Page images
PDF
EPUB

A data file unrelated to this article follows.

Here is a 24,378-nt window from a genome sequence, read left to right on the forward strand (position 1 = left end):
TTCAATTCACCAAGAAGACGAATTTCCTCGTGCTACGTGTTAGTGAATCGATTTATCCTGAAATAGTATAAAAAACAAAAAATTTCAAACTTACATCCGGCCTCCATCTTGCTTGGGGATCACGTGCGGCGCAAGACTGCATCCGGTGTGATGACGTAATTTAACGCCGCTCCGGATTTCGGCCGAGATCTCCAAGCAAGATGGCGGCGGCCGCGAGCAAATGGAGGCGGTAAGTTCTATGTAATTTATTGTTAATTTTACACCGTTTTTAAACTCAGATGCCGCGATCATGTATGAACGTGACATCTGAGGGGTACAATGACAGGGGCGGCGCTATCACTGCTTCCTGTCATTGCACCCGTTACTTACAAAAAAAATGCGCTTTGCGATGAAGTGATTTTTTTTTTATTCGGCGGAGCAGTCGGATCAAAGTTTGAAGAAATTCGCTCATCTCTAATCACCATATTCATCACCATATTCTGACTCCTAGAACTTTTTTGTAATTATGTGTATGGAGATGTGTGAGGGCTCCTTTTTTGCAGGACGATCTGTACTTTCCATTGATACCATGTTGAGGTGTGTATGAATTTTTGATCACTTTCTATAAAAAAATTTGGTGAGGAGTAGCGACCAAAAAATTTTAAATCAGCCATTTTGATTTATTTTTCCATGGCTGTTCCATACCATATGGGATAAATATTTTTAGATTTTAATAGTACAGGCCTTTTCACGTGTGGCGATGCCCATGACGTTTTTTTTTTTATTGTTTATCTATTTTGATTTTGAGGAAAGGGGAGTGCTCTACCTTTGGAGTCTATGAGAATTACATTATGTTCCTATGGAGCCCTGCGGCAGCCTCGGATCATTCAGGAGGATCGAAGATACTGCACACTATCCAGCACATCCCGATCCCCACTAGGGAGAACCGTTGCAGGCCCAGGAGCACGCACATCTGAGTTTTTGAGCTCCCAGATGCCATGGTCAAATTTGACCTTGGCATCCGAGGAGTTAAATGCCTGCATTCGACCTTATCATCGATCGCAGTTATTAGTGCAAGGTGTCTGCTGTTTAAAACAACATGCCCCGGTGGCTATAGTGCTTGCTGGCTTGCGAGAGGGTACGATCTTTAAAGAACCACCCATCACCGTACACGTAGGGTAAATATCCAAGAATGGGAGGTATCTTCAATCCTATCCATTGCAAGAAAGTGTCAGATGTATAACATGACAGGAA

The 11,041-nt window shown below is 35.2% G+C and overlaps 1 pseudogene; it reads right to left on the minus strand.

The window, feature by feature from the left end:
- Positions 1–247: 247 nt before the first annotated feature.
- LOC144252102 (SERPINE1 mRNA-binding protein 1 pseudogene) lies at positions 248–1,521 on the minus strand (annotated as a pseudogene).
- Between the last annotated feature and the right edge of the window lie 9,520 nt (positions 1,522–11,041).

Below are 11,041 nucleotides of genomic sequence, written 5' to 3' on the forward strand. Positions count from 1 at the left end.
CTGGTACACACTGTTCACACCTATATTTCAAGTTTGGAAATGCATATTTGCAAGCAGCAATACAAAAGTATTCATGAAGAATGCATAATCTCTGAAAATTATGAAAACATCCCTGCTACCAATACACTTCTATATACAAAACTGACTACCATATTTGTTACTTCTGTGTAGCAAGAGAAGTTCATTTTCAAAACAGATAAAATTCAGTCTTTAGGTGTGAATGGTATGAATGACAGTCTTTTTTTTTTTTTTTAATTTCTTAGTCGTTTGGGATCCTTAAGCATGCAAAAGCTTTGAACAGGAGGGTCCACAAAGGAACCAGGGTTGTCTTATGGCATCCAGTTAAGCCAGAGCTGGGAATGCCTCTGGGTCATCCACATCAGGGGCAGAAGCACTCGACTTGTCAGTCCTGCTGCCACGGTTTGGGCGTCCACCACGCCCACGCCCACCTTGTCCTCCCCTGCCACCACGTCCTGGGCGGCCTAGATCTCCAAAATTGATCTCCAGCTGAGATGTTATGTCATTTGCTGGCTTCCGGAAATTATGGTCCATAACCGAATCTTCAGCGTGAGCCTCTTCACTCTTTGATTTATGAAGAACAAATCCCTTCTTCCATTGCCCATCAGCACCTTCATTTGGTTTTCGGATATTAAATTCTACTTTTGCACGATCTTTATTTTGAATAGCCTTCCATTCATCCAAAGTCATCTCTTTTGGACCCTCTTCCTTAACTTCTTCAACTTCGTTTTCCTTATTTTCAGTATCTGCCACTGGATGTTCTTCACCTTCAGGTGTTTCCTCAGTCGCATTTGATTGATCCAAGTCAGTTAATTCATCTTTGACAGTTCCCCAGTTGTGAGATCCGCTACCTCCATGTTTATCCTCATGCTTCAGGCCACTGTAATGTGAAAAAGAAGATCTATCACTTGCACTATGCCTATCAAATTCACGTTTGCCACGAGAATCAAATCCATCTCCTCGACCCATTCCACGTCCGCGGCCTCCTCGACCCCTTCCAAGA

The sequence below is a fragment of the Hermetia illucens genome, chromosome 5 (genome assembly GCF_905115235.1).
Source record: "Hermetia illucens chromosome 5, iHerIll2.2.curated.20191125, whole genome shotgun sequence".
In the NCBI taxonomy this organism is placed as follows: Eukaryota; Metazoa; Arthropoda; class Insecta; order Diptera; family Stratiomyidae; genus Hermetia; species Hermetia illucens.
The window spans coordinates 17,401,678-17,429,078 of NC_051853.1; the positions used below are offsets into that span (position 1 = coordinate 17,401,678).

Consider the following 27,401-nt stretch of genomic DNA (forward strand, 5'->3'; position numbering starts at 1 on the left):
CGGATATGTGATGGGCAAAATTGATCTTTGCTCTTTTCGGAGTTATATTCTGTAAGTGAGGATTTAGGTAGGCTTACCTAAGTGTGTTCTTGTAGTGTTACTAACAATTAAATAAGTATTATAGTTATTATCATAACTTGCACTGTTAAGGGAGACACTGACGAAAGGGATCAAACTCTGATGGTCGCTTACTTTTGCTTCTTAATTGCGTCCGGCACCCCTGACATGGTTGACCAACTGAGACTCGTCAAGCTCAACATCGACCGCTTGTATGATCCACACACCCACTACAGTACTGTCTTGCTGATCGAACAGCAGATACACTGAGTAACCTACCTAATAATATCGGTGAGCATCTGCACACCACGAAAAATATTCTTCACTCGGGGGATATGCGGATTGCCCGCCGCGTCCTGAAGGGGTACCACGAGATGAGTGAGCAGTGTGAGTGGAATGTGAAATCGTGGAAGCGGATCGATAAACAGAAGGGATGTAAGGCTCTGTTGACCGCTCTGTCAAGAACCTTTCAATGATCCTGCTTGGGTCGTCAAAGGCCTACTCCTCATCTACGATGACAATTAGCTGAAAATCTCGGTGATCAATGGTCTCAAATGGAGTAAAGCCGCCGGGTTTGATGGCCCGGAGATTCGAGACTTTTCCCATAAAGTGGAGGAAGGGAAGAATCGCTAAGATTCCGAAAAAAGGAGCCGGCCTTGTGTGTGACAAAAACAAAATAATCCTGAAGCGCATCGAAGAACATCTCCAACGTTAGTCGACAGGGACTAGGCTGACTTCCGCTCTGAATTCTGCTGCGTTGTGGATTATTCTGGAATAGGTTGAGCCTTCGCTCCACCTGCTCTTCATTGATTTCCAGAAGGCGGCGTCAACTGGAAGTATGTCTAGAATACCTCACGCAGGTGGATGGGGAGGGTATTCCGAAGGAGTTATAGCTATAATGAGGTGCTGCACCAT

thought lawful, and all mere circumstances determined by the magistrate, which God in nature or Scripture hath determined on, only in the general. The surplice he more doubted of, but was inclined to think it lawful: And though he intended to forbear it till under necessity, yet he could not see how he could have justified the forsaking his ministry merely on that account, though he never actually wore it. About the ring in marriage he had no scruple. The cross in baptism he thought Dr. Ames had proved unlawful; and though he was not without some doubting in the point, yet because he most inclined to judge it unlawful, he never once used it. A form of prayer and liturgy be judged to be lawful, and in some cases lawfully imposed. The old English liturgy in particular, he judged to have much disorder and defectiveness in it, but nothing which should make the use of it in the ordinary public worship to be unlawful to them who could not do better. He sought for discipline in the church, and saw the sad effects of its neglect ; but he was not then so persuaded as afterwards, that the very frame of diocesan prelacy excluded it, but thought it had been chargeable only on the personal neglects of the Bishops. Subscription he began to think unlawful, and repented his rashness in yielding to it so hastily. For though he could use the common prayer, and was not yet against diocesans, yet to subscribe ex animo, that there was nothing in the three books contrary to the word of God, was that which he durst not do, had it been to be done again. So that subscription, and the cross in baptism, and the promiscuous giving the Lord's Supper to all comers, though ever so unqualified, if they were not excommunicated by a Bishop or Chancellor who knows nothing of them, were the only things in which he as yet, in his judgment, inclined to nonconformity : And yet, even as to these things, he kept his thoughts to himself. He continued to argue with the nonconformists about the points they differed in, and particularly kneeling at the sacrament; about which he managed a dispute with some of them in writing, till they did not think fit to pursue it any farther: He freely reproved them for the bitterness of their language against the Bishops and their adherents, and exhorted them to endeavour for patience and charity, but found their spirits so exasperated by the hard measure they had met with, that they were deaf to his admonitions. Being settled at Dudley, he preached frequently in that town, and in the neighbouring villages, with the approbation of all his